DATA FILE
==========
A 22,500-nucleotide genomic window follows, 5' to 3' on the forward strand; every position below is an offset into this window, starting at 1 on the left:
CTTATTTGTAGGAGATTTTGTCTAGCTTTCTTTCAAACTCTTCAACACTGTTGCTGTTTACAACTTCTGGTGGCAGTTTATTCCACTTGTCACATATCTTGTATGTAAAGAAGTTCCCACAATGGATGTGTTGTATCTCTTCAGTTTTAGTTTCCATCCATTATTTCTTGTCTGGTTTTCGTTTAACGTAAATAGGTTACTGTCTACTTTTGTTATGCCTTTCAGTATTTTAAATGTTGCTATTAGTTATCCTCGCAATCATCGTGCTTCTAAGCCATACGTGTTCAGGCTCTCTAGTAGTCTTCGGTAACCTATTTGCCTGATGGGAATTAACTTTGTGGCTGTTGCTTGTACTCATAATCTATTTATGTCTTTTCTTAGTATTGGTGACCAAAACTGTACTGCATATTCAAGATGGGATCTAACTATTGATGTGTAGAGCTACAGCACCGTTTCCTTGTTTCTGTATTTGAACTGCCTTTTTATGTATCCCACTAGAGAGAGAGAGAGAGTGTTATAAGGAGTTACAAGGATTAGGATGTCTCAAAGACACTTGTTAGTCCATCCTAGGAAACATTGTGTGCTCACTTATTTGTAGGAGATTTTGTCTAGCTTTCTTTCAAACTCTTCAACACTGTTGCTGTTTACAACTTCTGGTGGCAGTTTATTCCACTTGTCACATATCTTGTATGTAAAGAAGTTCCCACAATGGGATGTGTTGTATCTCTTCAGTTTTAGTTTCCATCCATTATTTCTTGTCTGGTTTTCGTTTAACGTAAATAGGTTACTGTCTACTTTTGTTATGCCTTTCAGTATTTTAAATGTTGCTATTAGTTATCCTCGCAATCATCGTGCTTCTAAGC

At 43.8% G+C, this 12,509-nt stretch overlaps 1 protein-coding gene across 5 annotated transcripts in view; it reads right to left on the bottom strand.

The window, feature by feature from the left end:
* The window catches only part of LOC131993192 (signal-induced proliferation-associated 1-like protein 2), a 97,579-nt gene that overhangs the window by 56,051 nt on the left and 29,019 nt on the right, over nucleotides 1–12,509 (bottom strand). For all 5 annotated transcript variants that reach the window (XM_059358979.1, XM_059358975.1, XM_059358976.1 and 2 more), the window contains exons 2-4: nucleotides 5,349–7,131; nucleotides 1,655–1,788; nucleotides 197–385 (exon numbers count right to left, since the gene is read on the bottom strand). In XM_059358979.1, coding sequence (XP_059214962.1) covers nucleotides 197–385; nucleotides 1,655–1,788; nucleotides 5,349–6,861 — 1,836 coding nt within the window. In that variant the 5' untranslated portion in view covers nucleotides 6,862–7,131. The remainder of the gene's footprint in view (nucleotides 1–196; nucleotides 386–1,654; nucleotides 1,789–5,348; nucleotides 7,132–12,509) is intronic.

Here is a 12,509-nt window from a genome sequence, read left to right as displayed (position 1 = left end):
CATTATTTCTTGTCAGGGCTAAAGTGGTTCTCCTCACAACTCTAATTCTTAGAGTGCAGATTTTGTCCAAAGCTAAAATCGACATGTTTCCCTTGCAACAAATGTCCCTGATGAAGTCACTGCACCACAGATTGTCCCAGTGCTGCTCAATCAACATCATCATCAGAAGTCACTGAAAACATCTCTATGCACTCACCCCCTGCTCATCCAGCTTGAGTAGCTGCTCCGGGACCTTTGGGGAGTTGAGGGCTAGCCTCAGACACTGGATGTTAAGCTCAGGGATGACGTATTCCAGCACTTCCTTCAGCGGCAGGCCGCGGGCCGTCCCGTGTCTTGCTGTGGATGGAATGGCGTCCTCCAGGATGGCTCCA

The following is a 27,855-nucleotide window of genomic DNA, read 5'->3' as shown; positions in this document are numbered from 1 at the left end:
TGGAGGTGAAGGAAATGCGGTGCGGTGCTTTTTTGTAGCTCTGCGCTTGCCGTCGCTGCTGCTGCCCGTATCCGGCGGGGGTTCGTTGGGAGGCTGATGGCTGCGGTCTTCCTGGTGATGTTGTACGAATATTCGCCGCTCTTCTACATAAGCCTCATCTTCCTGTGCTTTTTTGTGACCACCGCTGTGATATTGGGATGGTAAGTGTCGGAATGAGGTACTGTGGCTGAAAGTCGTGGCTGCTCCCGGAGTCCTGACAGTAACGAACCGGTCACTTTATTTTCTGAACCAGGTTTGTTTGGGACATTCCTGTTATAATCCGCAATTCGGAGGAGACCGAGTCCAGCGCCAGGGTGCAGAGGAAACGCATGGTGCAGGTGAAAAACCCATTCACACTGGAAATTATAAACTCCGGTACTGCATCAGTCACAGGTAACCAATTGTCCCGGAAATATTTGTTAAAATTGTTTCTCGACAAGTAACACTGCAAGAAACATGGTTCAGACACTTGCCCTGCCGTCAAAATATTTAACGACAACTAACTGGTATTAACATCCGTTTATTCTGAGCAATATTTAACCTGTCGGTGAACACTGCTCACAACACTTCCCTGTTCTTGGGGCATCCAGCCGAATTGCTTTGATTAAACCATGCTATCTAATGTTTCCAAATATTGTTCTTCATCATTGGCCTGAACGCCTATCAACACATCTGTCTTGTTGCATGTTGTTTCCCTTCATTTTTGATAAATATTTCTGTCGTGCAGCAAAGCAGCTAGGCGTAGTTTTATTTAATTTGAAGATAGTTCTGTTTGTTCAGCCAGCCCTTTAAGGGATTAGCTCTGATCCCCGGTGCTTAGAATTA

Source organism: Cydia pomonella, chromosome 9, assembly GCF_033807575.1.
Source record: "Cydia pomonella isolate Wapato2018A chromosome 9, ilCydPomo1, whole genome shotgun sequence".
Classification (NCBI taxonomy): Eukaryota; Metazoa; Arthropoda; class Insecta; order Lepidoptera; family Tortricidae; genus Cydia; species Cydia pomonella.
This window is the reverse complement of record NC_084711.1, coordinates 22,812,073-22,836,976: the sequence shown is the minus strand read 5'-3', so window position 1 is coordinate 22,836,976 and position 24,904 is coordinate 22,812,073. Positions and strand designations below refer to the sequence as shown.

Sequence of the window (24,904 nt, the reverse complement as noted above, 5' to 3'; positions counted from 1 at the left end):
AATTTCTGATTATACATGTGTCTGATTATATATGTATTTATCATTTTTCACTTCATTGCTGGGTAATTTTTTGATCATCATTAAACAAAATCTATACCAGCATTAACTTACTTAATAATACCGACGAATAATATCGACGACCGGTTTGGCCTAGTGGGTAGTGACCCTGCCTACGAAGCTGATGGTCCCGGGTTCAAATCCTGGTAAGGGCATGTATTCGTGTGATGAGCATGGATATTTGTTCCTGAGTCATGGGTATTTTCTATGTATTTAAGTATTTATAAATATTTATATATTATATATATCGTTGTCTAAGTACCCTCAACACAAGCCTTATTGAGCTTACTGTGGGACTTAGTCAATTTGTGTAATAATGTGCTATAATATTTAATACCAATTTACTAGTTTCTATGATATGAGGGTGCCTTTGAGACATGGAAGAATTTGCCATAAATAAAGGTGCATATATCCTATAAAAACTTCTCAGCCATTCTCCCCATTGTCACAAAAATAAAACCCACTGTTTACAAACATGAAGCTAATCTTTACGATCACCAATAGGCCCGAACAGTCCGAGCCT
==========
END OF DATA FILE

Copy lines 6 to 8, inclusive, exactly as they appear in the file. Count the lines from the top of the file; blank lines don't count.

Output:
Here is a 12,509-nt window from a genome sequence, read left to right as displayed (position 1 = left end):
CATTATTTCTTGTCAGGGCTAAAGTGGTTCTCCTCACAACTCTAATTCTTAGAGTGCAGATTTTGTCCAAAGCTAAAATCGACATGTTTCCCTTGCAACAAATGTCCCTGATGAAGTCACTGCACCACAGATTGTCCCAGTGCTGCTCAATCAACATCATCATCAGAAGTCACTGAAAACATCTCTATGCACTCACCCCCTGCTCATCCAGCTTGAGTAGCTGCTCCGGGACCTTTGGGGAGTTGAGGGCTAGCCTCAGACACTGGATGTTAAGCTCAGGGATGACGTATTCCAGCACTTCCTTCAGCGGCAGGCCGCGGGCCGTCCCGTGTCTTGCTGTGGATGGAATGGCGTCCTCCAGGATGGCTCCA

The following is a 27,855-nucleotide window of genomic DNA, read 5'->3' as shown; positions in this document are numbered from 1 at the left end: